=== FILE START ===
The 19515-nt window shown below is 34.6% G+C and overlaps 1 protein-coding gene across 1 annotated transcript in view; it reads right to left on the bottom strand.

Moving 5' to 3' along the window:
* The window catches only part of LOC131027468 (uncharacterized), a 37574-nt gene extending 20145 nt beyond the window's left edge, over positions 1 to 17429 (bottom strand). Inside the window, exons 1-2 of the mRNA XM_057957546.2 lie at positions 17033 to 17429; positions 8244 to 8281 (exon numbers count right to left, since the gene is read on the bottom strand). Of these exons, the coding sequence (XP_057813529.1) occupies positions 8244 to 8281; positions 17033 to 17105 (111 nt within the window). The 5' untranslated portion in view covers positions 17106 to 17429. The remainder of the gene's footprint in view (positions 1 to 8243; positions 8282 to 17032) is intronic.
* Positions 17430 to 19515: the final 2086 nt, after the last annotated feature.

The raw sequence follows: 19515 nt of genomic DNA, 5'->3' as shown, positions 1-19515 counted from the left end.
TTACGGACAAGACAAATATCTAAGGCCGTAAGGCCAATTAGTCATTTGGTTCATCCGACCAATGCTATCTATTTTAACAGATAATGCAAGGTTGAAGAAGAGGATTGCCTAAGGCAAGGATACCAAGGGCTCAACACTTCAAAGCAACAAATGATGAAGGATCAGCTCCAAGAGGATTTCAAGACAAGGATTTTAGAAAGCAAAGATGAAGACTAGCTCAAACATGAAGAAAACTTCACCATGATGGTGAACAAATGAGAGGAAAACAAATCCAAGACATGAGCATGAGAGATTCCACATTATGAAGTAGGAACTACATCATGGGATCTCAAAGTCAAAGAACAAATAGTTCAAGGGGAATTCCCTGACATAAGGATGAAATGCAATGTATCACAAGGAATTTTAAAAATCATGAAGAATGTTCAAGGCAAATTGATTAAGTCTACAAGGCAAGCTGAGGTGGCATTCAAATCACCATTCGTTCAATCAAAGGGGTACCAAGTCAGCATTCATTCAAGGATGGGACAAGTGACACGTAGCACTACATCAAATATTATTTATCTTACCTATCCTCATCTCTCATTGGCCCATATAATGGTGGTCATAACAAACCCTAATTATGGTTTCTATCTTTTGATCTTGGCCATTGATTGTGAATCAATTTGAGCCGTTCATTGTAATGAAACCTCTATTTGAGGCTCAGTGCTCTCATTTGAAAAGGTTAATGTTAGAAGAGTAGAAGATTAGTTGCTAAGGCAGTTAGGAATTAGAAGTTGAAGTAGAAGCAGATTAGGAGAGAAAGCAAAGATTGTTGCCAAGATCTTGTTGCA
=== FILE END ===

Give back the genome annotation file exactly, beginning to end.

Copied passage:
The 19515-nt window shown below is 34.6% G+C and overlaps 1 protein-coding gene across 1 annotated transcript in view; it reads right to left on the bottom strand.

Moving 5' to 3' along the window:
* The window catches only part of LOC131027468 (uncharacterized), a 37574-nt gene extending 20145 nt beyond the window's left edge, over positions 1 to 17429 (bottom strand). Inside the window, exons 1-2 of the mRNA XM_057957546.2 lie at positions 17033 to 17429; positions 8244 to 8281 (exon numbers count right to left, since the gene is read on the bottom strand). Of these exons, the coding sequence (XP_057813529.1) occupies positions 8244 to 8281; positions 17033 to 17105 (111 nt within the window). The 5' untranslated portion in view covers positions 17106 to 17429. The remainder of the gene's footprint in view (positions 1 to 8243; positions 8282 to 17032) is intronic.
* Positions 17430 to 19515: the final 2086 nt, after the last annotated feature.

The raw sequence follows: 19515 nt of genomic DNA, 5'->3' as shown, positions 1-19515 counted from the left end.
TTACGGACAAGACAAATATCTAAGGCCGTAAGGCCAATTAGTCATTTGGTTCATCCGACCAATGCTATCTATTTTAACAGATAATGCAAGGTTGAAGAAGAGGATTGCCTAAGGCAAGGATACCAAGGGCTCAACACTTCAAAGCAACAAATGATGAAGGATCAGCTCCAAGAGGATTTCAAGACAAGGATTTTAGAAAGCAAAGATGAAGACTAGCTCAAACATGAAGAAAACTTCACCATGATGGTGAACAAATGAGAGGAAAACAAATCCAAGACATGAGCATGAGAGATTCCACATTATGAAGTAGGAACTACATCATGGGATCTCAAAGTCAAAGAACAAATAGTTCAAGGGGAATTCCCTGACATAAGGATGAAATGCAATGTATCACAAGGAATTTTAAAAATCATGAAGAATGTTCAAGGCAAATTGATTAAGTCTACAAGGCAAGCTGAGGTGGCATTCAAATCACCATTCGTTCAATCAAAGGGGTACCAAGTCAGCATTCATTCAAGGATGGGACAAGTGACACGTAGCACTACATCAAATATTATTTATCTTACCTATCCTCATCTCTCATTGGCCCATATAATGGTGGTCATAACAAACCCTAATTATGGTTTCTATCTTTTGATCTTGGCCATTGATTGTGAATCAATTTGAGCCGTTCATTGTAATGAAACCTCTATTTGAGGCTCAGTGCTCTCATTTGAAAAGGTTAATGTTAGAAGAGTAGAAGATTAGTTGCTAAGGCAGTTAGGAATTAGAAGTTGAAGTAGAAGCAGATTAGGAGAGAAAGCAAAGATTGTTGCCAAGATCTTGTTGCA